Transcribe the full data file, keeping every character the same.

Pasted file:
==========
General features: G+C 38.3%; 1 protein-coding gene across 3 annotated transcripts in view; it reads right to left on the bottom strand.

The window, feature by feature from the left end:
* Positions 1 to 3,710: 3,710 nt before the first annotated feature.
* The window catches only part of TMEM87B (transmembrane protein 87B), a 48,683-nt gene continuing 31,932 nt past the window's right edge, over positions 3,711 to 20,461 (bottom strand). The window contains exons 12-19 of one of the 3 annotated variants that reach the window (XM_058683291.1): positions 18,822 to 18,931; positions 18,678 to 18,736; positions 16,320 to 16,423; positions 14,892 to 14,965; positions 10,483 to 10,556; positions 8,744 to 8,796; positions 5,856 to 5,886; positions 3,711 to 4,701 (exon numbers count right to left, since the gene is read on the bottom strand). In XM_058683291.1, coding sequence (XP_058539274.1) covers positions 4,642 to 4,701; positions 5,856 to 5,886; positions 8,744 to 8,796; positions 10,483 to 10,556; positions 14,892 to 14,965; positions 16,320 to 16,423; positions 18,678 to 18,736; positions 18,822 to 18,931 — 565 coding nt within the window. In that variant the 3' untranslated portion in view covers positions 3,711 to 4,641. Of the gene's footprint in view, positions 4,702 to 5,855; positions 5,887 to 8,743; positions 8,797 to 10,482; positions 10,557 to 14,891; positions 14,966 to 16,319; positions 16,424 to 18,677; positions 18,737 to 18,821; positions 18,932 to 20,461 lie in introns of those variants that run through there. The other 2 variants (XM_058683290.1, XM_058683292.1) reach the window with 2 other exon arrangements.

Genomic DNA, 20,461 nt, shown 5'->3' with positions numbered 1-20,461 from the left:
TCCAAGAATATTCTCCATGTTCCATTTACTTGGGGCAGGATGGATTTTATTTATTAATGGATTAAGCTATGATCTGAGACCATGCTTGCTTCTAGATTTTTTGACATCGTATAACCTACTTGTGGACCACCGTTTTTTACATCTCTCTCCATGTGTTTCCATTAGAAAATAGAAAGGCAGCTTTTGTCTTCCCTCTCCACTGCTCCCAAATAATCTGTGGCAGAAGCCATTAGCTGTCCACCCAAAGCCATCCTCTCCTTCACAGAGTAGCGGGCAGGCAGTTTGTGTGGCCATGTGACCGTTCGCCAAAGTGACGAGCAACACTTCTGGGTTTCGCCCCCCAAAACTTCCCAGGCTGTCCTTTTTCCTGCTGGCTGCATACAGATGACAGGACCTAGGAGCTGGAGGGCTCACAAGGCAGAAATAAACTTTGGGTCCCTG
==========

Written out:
General features: G+C 38.3%; 1 protein-coding gene across 3 annotated transcripts in view; it reads right to left on the bottom strand.

The window, feature by feature from the left end:
* Positions 1 to 3,710: 3,710 nt before the first annotated feature.
* The window catches only part of TMEM87B (transmembrane protein 87B), a 48,683-nt gene continuing 31,932 nt past the window's right edge, over positions 3,711 to 20,461 (bottom strand). The window contains exons 12-19 of one of the 3 annotated variants that reach the window (XM_058683291.1): positions 18,822 to 18,931; positions 18,678 to 18,736; positions 16,320 to 16,423; positions 14,892 to 14,965; positions 10,483 to 10,556; positions 8,744 to 8,796; positions 5,856 to 5,886; positions 3,711 to 4,701 (exon numbers count right to left, since the gene is read on the bottom strand). In XM_058683291.1, coding sequence (XP_058539274.1) covers positions 4,642 to 4,701; positions 5,856 to 5,886; positions 8,744 to 8,796; positions 10,483 to 10,556; positions 14,892 to 14,965; positions 16,320 to 16,423; positions 18,678 to 18,736; positions 18,822 to 18,931 — 565 coding nt within the window. In that variant the 3' untranslated portion in view covers positions 3,711 to 4,641. Of the gene's footprint in view, positions 4,702 to 5,855; positions 5,887 to 8,743; positions 8,797 to 10,482; positions 10,557 to 14,891; positions 14,966 to 16,319; positions 16,424 to 18,677; positions 18,737 to 18,821; positions 18,932 to 20,461 lie in introns of those variants that run through there. The other 2 variants (XM_058683290.1, XM_058683292.1) reach the window with 2 other exon arrangements.

Genomic DNA, 20,461 nt, shown 5'->3' with positions numbered 1-20,461 from the left:
TCCAAGAATATTCTCCATGTTCCATTTACTTGGGGCAGGATGGATTTTATTTATTAATGGATTAAGCTATGATCTGAGACCATGCTTGCTTCTAGATTTTTTGACATCGTATAACCTACTTGTGGACCACCGTTTTTTACATCTCTCTCCATGTGTTTCCATTAGAAAATAGAAAGGCAGCTTTTGTCTTCCCTCTCCACTGCTCCCAAATAATCTGTGGCAGAAGCCATTAGCTGTCCACCCAAAGCCATCCTCTCCTTCACAGAGTAGCGGGCAGGCAGTTTGTGTGGCCATGTGACCGTTCGCCAAAGTGACGAGCAACACTTCTGGGTTTCGCCCCCCAAAACTTCCCAGGCTGTCCTTTTTCCTGCTGGCTGCATACAGATGACAGGACCTAGGAGCTGGAGGGCTCACAAGGCAGAAATAAACTTTGGGTCCCTG